While this is Maury Wills taking a throw as Aparicio steals, it's from game 4 instead. Fellow card blog Horizontal Heroes even found the original press photo that Topps repurposed in its post about 1960 Topps #389; Topps just repurposed it incorrectly as "Game 5."
If that's not good enough for you, the official MauryWills.com gallery also includes this card between Maury's 1960 and 1961 Bell Brand potato chip cards.
No more mystery, then, 1960 Topps #389 shows Luis Aparicio and Maury Wills, Hall of Famer and 1962 NL MVP, respectively.
|1986 TCMA MVPs
So what actually happened in game 5? A piñata of White Sox pitchers combined to beat Sandy Koufax 1-0, so you can imagine why Topps card editors didn't find a lot of great photos to work with. No "SUPER SANDY" or "NELLIE OUTFOXES LA" really fit. I almost wouldn't blame them for intentionally putting Aparicio's steal on the wrong day, as it's a simpler "story" than explaining how Chicago's pitching changes and outfield positioning kept the Dodgers in check. Check out the series highlight reel to see what I mean and wind to 21:21 for Game 5.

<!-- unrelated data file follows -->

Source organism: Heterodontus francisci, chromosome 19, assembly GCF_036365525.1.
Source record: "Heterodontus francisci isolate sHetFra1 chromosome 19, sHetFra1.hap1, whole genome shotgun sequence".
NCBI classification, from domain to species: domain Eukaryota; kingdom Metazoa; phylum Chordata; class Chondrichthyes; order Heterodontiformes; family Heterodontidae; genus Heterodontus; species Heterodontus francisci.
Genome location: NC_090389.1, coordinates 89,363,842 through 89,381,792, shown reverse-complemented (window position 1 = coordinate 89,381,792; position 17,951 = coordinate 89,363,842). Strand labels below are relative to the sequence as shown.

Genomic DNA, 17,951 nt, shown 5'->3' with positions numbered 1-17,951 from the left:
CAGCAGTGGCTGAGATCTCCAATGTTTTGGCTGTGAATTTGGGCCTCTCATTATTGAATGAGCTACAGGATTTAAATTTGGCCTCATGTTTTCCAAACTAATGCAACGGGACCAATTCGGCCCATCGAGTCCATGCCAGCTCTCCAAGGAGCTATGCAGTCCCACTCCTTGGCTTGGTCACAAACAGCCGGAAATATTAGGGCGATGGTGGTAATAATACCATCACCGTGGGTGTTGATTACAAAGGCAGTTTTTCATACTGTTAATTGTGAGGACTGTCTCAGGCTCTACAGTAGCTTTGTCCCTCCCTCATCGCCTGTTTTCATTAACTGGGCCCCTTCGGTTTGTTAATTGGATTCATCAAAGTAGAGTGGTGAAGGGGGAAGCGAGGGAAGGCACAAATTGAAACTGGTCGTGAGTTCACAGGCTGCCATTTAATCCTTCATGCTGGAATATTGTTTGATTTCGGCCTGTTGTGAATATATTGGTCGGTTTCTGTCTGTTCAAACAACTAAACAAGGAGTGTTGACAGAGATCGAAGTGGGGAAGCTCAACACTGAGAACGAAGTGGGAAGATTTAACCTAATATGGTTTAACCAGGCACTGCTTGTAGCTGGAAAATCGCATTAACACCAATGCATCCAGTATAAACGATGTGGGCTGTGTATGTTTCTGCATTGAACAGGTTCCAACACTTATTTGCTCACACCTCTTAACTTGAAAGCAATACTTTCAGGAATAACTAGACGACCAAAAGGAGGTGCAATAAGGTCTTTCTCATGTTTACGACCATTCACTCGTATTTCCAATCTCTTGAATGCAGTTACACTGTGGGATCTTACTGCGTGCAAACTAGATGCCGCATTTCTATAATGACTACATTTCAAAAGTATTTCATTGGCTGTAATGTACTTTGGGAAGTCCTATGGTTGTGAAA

Those highlights aptly demonstrate the "every animal in the barnyard" feel of playing in LA's Memorial Coliseum for 1958-59, the franchise's first two post-Brooklyn seasons. Outfielders had to account for lots of unusual features and not just the ghosted NFL yardage lines. Their left field wall stood a scant 250 feet away, only moderating easy homers with an unusual 40-foot screen.
|LA Coliseum : "O'Malley's 3AM Plan" from WalterOMalley.com
That 90,000+ fans went through LA's turnstiles for game after game on an oval "diamond" says a lot about California's hunger for Major League Baseball. That Walter O'Malley's Dodgers proved a dominant force for its first decade out west did a lot to maintain Dodgers / Yankees as baseball's Golden Age rivalry. Maybe Topps should've titled the Game 5 card as "O'MALLEY WINS AGAIN!"
UPDATE: Thanks to the Internet, you can relive the whole Game 5 radio broadcast at PodBay.fm (and Game 1 as well).